As an enrolled member of the Chickasaw Nation, I am very proud of my heritage and the tremendous accomplishments of tribes in Oklahoma and across our country. The U.S. Constitution and the federal government recognize that Native American tribes are sovereign entities with separate governments and rights that should be honored and respected. Indeed, tribes have a unique relationship with state and local governments, as well as the federal government.
Native Americans are aggressively working toward building Native economies and governments, and I am committed to making sure they have the tools and resources to continue these efforts. Through numerous treaties, as well as legislation, the United States has promised to provide a variety of services and payments to tribes, and I will work to make sure these promises are kept. I support efforts to increase business opportunities and economic development in Indian Country. Specifically, I support the use of tax incentives for businesses that locate or expand on former Indian lands or hire Native Americans and their spouses.
I believe each tribe, with its own government and rights, should be honored and respected. Tribes should work mutually with the states and the federal government to maintain the integrity of their heritage, culture and legal rights. I also believe the federal government must comply with its trust and treaty obligations. That requires Washington to appropriately fund healthcare, education, infrastructure and law enforcement in Indian Country.
More on Tribal Relations
Washington, D.C. – Congressman Tom Cole (OK-04) and Congresswoman Betty McCollum (MN-04), co-chairs of the Native American Congressional Caucus, participated in a ceremony today that honored Native American code talkers with the Congressional Gold Medal of Honor. Out of the 33 tribes recognized, 10 tribes are from Oklahoma and three (Choctaw, Comanche and Kiowa) are from the Fourth District of Oklahoma.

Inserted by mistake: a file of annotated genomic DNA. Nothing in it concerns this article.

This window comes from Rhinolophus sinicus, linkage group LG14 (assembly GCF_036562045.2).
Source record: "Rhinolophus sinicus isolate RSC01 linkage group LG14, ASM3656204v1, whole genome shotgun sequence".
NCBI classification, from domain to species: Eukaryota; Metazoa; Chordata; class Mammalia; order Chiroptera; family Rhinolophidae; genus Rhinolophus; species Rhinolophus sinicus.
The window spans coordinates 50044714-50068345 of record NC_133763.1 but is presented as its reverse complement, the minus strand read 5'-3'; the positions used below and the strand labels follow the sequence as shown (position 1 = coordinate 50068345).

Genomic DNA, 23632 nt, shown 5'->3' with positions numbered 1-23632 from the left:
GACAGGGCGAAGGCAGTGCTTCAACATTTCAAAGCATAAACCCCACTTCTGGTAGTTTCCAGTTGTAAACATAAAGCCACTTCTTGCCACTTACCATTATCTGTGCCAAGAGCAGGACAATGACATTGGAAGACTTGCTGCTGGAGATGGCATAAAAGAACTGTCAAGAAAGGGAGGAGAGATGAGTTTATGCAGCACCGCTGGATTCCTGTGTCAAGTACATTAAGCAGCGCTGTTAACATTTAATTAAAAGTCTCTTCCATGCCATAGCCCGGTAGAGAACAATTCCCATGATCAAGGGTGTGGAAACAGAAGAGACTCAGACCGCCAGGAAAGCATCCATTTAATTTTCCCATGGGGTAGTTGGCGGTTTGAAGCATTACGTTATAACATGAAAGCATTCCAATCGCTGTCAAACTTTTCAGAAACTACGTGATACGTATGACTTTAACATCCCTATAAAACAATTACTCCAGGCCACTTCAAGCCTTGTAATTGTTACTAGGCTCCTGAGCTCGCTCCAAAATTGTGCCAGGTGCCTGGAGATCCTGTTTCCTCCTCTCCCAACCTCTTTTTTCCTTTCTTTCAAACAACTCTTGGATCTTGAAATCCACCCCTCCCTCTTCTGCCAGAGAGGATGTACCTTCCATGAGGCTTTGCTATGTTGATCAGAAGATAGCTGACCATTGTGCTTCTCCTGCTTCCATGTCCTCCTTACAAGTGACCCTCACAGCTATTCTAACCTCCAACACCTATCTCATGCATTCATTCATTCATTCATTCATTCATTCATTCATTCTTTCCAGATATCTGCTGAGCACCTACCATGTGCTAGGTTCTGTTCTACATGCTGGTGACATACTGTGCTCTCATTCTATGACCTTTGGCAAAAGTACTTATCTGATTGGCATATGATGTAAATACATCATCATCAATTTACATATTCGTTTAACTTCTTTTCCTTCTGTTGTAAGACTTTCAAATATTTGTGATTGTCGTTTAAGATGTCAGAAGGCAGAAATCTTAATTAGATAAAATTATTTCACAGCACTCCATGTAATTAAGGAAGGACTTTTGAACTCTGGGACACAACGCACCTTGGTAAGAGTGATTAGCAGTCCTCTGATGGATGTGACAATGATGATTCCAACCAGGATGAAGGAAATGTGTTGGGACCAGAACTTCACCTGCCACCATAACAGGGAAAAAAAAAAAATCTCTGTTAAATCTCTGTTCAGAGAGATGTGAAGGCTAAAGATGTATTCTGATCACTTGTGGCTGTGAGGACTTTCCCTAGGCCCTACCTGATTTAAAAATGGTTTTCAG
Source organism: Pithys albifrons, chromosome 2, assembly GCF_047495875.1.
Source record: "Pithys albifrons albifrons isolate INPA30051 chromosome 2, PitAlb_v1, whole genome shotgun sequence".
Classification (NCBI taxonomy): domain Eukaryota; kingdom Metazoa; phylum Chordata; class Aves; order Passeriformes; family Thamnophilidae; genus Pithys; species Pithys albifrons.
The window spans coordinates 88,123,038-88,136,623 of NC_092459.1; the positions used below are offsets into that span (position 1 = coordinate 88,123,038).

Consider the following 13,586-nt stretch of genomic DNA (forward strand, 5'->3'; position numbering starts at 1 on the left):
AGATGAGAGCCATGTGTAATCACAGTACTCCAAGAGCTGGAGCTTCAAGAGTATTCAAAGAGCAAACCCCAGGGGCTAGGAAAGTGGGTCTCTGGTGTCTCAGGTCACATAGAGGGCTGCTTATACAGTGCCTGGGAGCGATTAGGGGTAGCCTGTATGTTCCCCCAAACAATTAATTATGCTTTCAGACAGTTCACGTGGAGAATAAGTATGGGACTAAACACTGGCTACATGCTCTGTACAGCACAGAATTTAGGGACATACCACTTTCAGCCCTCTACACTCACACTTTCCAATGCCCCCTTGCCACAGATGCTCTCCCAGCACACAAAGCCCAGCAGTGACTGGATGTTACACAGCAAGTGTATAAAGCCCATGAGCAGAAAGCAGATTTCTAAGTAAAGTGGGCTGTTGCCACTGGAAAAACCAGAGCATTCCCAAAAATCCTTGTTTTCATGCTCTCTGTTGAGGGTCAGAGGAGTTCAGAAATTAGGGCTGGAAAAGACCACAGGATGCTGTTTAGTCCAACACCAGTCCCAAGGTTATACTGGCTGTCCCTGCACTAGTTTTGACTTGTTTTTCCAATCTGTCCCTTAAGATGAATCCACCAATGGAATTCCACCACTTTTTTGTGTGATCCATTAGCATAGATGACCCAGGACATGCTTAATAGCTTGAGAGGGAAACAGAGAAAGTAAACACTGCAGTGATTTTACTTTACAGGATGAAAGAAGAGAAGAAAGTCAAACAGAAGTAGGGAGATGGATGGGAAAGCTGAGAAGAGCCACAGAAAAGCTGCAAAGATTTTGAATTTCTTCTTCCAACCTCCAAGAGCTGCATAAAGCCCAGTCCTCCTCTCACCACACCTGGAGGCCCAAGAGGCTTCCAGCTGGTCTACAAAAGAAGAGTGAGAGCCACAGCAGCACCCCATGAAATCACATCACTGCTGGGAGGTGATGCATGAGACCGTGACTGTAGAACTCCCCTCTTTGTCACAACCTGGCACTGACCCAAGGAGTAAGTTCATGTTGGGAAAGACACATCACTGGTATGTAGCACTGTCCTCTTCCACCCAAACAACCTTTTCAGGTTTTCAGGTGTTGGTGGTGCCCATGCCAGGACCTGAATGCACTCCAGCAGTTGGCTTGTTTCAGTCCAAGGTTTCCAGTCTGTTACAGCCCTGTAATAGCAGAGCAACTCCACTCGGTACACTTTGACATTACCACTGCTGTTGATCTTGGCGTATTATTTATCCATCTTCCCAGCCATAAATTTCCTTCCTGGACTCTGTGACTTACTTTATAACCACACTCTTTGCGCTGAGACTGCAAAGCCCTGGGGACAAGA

The Oklahoman - Chris Casteel
Since first taking office in 2009, President Barack Obama has promised American Indians that his administration would listen to them.
Wednesday, five of his Cabinet secretaries sat on a stage in an Interior Department auditorium and listened to Indian tribal leaders vent — on issues ranging from tax reform and land issues to health care funding.
Washington, D.C. – Congressman Tom Cole (OK-04) and Congresswoman Betty McCollum (MN-04), co-chairs of the Congressional Native American Caucus, released a joint statement after President Obama issued an executive order to establish the White House Council on Native American Affairs. According to the order announced on Wednesday, this new council comes with the mission “to promote and sustain prosperous and resilient Native American tribal governments.”
Huffington Post - Garance Burke
When Liz DeRouen needs any kind of health care services, from diabetes counseling to a dental cleaning, she checks into a government-funded clinic in Northern California's wine country that covers all her medical needs.
Chickasaw Times - Tom Bolitho
The Indian women of the U.S.won a huge victory March 7 when President Barack Obama signed the bill reauthorizing the Violence Against Women Act.
The bill was signed by the President at the U.S. Department of Interior with a score of Indian women there in support. Also invited to the signing was the key Indian Congressman who was the driving force behind the new “teeth” in the bill – U.S. Rep. Tom Cole, a Chickasaw.
The rate of domestic violence and sexual assault for Native American women has reached epidemic proportions due in large part to a stunning legal loophole that severely limits tribal ability to prosecute these crimes. Until recently, non-Indians accused of misdemeanor domestic violence crimes against tribal members could only be prosecuted by the federal government and some states – not by the local tribal courts.
WASHINGTON, D.C. – Congressman Tom Cole (OK-04) released the following statement after the House passed S. 47, the Violence Against Women Act. The legislation recognizes the jurisdiction of tribal courts over non-Indian offenders arrested for committing domestic violence or assault against women. Under current law, non-Indians accused of misdemeanor domestic violence crimes against tribal members can only be prosecuted by the federal government and some states, but the U.S.